Unions take next step toward strike
By Amanda Crowe Editor
FAIRBORN — The Fairborn Education Association (FEA) and Fairborn Classified Employees Association (FCEA) have made the necessary preparations to go on strike.
According to union spokesman Brian McWhorter, the Strike Investigation Committee, which consists of representatives of other local education unions, recommended that the Ohio Education Association sanction a strike by the FEA/FCEA pending the filing of proper notice of intent to strike with the Ohio State Employee Relations Board (SERB).
“A strike can commence when the proper paperwork has been filed with the State Employee Relations Board giving the Fairborn City School Board of Education a ten day notice,” McWhorter said. “No specific date has been set for a strike to occur.”
During a press conference Thursday, McWhorter explained that the unions were waiting for the results of the SERB hearing set to begin Feb. 19, 2014, which will determine if the Fairborn school board acted illegally in repudiating the union contracts.
“Both the FEA and FCEA are eagerly awaiting the findings of the hearing and anticipate a favorable ruling,” said McWhorter, who explained that if SERB rules in favor of the unions, the district will have to honor the previous contracts.
“On Oct. 24 members decided that to go on strike before the ruling would be a bit preemptive,” he said.
The SERB hearing was originally set for Jan. 9. McWhorter said that if it is pushed back again, many union members will likely push for a strike. The unions represent more than 350 teachers, faculty members and support staff in Fairborn City Schools.
“We as a membership have to decide if we are willing to endure more than two more months of the conditions they’ve placed upon us which we feel are unfair,” McWhorter said. “We care about our kids, we want the kids in school, but how long can we continue to work for a district that has failed to honor a contract they signed two years ago?”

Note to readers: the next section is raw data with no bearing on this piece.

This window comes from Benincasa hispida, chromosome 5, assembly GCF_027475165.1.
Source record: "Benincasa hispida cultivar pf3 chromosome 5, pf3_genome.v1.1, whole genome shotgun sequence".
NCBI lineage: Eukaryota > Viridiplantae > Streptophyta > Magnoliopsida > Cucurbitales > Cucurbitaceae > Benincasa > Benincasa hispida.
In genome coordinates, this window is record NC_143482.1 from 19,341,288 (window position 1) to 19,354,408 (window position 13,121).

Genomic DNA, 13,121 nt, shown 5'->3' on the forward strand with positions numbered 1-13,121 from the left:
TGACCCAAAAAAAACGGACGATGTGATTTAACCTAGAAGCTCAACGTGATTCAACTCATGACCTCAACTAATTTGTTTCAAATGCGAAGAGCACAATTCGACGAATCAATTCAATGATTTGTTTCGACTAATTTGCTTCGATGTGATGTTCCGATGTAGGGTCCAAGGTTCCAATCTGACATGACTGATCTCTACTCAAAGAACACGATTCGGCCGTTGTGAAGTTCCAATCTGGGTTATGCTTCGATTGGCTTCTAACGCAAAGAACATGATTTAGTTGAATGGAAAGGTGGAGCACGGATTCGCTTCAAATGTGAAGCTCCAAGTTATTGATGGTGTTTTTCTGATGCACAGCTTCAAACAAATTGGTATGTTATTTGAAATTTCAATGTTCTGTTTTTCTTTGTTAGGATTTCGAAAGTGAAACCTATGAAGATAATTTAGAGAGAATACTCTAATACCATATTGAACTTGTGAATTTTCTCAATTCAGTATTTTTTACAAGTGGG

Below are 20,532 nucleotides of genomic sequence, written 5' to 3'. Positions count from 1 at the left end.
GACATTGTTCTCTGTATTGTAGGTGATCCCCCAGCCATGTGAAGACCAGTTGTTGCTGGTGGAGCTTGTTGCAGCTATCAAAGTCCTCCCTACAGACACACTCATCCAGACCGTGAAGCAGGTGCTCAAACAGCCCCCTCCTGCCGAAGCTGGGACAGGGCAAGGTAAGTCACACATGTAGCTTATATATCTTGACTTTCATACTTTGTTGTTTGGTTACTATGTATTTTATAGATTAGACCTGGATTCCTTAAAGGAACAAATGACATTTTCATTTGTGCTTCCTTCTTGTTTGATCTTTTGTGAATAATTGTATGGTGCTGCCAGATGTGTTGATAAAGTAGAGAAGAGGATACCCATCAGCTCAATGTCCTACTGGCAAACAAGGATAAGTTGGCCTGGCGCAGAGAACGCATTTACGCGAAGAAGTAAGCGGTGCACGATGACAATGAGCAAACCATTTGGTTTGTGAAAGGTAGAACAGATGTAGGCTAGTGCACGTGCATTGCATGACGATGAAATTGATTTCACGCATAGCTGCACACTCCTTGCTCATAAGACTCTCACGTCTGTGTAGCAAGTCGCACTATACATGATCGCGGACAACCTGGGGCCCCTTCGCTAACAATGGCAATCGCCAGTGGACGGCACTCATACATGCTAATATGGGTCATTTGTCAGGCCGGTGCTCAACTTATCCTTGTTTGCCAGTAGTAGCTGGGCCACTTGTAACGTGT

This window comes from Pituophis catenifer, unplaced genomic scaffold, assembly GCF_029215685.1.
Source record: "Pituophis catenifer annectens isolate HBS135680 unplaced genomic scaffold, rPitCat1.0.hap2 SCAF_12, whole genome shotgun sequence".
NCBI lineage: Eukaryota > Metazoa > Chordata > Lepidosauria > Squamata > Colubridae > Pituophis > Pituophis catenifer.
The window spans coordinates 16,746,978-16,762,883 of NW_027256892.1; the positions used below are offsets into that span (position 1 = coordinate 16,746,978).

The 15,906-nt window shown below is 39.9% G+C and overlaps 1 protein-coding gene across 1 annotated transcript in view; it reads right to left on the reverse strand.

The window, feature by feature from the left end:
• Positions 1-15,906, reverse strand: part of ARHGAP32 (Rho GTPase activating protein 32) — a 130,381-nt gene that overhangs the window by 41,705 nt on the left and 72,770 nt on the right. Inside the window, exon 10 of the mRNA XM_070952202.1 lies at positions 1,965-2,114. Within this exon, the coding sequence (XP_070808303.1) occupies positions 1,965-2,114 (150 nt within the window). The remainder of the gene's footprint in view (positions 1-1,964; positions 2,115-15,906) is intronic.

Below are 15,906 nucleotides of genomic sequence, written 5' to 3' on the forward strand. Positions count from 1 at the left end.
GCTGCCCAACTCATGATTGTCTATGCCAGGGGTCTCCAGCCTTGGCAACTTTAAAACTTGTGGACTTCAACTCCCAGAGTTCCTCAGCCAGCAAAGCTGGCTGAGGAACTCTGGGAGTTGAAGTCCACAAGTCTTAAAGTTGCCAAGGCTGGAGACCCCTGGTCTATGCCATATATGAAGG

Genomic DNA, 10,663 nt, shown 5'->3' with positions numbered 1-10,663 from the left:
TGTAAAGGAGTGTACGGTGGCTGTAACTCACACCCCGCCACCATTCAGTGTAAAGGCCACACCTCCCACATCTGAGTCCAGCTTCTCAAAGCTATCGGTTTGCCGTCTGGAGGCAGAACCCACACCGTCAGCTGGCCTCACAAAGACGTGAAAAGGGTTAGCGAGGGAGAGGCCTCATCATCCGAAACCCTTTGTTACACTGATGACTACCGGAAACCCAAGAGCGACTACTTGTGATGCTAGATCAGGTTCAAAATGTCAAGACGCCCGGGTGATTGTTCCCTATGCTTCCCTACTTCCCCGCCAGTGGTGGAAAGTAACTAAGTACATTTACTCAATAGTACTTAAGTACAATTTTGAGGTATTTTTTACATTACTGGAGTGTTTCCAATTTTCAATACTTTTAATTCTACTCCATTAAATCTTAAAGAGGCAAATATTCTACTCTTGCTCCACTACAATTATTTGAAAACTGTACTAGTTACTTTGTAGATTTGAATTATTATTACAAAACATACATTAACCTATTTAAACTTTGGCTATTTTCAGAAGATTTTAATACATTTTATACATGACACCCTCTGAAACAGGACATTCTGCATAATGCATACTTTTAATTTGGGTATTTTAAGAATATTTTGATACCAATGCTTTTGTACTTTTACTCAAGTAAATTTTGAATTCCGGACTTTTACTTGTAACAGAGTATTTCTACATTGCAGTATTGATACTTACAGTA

Ohio Representative Fred Strahorn spoke in support of the teachers and support staff.
“Teachers don’t want to strike,” said Strahorn, who shared that he is the son of a teacher. “Teachers don’t want to be out of the classroom. If teachers feel that is necessary they’re only doing it as a last resort. The things they are arguing for are not just for their individual families, they are asking for things for your kids.”
Strahorn stated that the way schools are funded needs to change and that state legislation has shifted a lot of costs to the local communities.
“We are asking teachers to do the same hard work every year while the money they are working with is worth less and less each year and that’s not fair,” Strahorn said. “The Fairborn teachers and staff have already agreed to a pay freeze after they haven’t had one in three years. It’s not about more money. They are just asking or fundamental fairness…I’m here to urge the board to sit down in good faith negotiations and let cooler heads prevail to hammer out a good contract.”
McWhorter said the FEA and FCEA are also disappointed with the board’s decision to move their regularly scheduled meeting from Thursday evening to Friday morning.
“The teachers and support staff of Fairborn are now unable to attend the monthly meeting of the board or the reception honoring the service of two outgoing board members,” said the spokesman. “The change also severely limits community participation. No reason has been provided by the board for the unprecedented move of their meeting.”
Contact Amanda Crowe at email@example.com or 878-3993 ext. 134.
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